Our office represents victims of negligent or intentional "Torts." A tort is a wrong resulting from a breach of a legal duty, that exists by virtue of society's expectations regarding interpersonal conduct. Examples of negligent torts are auto accidents, slips and falls, or other conduct where a person is injured or property damaged by accident. Some Intentional Torts may also be crimes, such as battery, fraud, false imprisonment, etc. A number of intentional torts within our practice areas are listed below with a brief explanation.
Sexual Harassment. Our office represents victims of sexual harassment. There are many statutes that provide rights to such victims. If you have been a victim of such conduct, we might be able to recover damages to compensate you for what you have endured.
Fraud. Fraud is the making or suggestion of a fact which is not true, by one who does not believe it to be true. Fraud may also occur when a person makes a positive assertion of facts which are false or misleading, when the person has no reasonable basis to believe the facts are true; or the suppression of that which is true by one having knowledge of the belief or fact. It may be a promise made without any intention of performing the promise or any other act intended to deceive. Acts of fraud may occur within a contractual sense, or by inducing a person to rely on representations for the purpose of obtaining money or other goods by false pretenses.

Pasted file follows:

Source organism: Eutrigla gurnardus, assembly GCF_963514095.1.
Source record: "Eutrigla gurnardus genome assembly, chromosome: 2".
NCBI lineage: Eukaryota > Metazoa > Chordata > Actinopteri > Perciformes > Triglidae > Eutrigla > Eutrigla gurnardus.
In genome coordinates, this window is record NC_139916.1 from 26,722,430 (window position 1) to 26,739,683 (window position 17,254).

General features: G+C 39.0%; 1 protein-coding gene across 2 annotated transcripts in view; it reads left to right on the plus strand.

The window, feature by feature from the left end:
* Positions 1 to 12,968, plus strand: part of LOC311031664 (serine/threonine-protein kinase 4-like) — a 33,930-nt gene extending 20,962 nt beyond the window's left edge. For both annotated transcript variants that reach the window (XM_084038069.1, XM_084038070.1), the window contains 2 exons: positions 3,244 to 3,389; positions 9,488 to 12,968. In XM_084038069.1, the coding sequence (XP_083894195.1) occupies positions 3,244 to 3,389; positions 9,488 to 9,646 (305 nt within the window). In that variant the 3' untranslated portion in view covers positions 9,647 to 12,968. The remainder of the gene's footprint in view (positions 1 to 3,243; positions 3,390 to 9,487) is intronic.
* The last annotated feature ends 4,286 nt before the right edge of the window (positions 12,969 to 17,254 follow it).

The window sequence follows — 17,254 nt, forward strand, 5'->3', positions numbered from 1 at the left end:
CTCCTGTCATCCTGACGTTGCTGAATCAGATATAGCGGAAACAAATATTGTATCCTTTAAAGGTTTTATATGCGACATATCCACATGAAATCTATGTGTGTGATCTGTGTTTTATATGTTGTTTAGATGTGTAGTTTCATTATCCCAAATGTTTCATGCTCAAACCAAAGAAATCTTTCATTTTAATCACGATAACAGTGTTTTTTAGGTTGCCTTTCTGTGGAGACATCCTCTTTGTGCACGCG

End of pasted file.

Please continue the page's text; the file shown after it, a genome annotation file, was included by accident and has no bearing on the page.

Conversion. Conversion is the wrongful exercise of dominion or control over the personal property of another, which seriously interferes with the other person's right to control the property, so that the converter is required to pay the owner the full value of the property as damages for the conversion. Conversion typically takes place when a person steals property of another person, or commits another wrongful act depriving the other person of their property.
Intentional Infliction of Emotional Distress. This tort occurs when a person, through the use of extreme and outrageous conduct with the intention of harming another, causes severe emotional distress in another person. Under many circumstances, where other torts are committed, the damages to the victim may include emotional distress. Where the perpetrator's conduct was intentional, usually an Intentional Infliction of Emotional Distress claim is also present.
Invasion of Privacy. Privacy is a fundamental constitutional right. A person has a right to be free from the wrongful scrutinizing or publicizing of their private affairs, which are outside of legitimate public concerns. Generally, public figures, politicians, or high-profile persons have less expectation of privacy than other persons. Invasion of Privacy may also occur by an intrusion into a person's privacy or solitude by another, publicly placing a person in a false light, or the use or appropriation of the person's name, picture or likeness. An Invasion of Privacy may also occur when an employer discloses results of a medical exam, drug test or other private information.
Defamation. Defamation is a false and defamatory statement concerning a person, made to another person, without legal privilege, which is false. Defamation can consist of libel in written form or by slander, which is verbal. Under certain circumstances, privileges may apply allowing statements to be made, such as in the course of judicial or legislative proceedings.
These are just a few examples of some of the intentional torts handled by our office. If you have been the victim of an intentional tort or crime, contact our office for a consultation.
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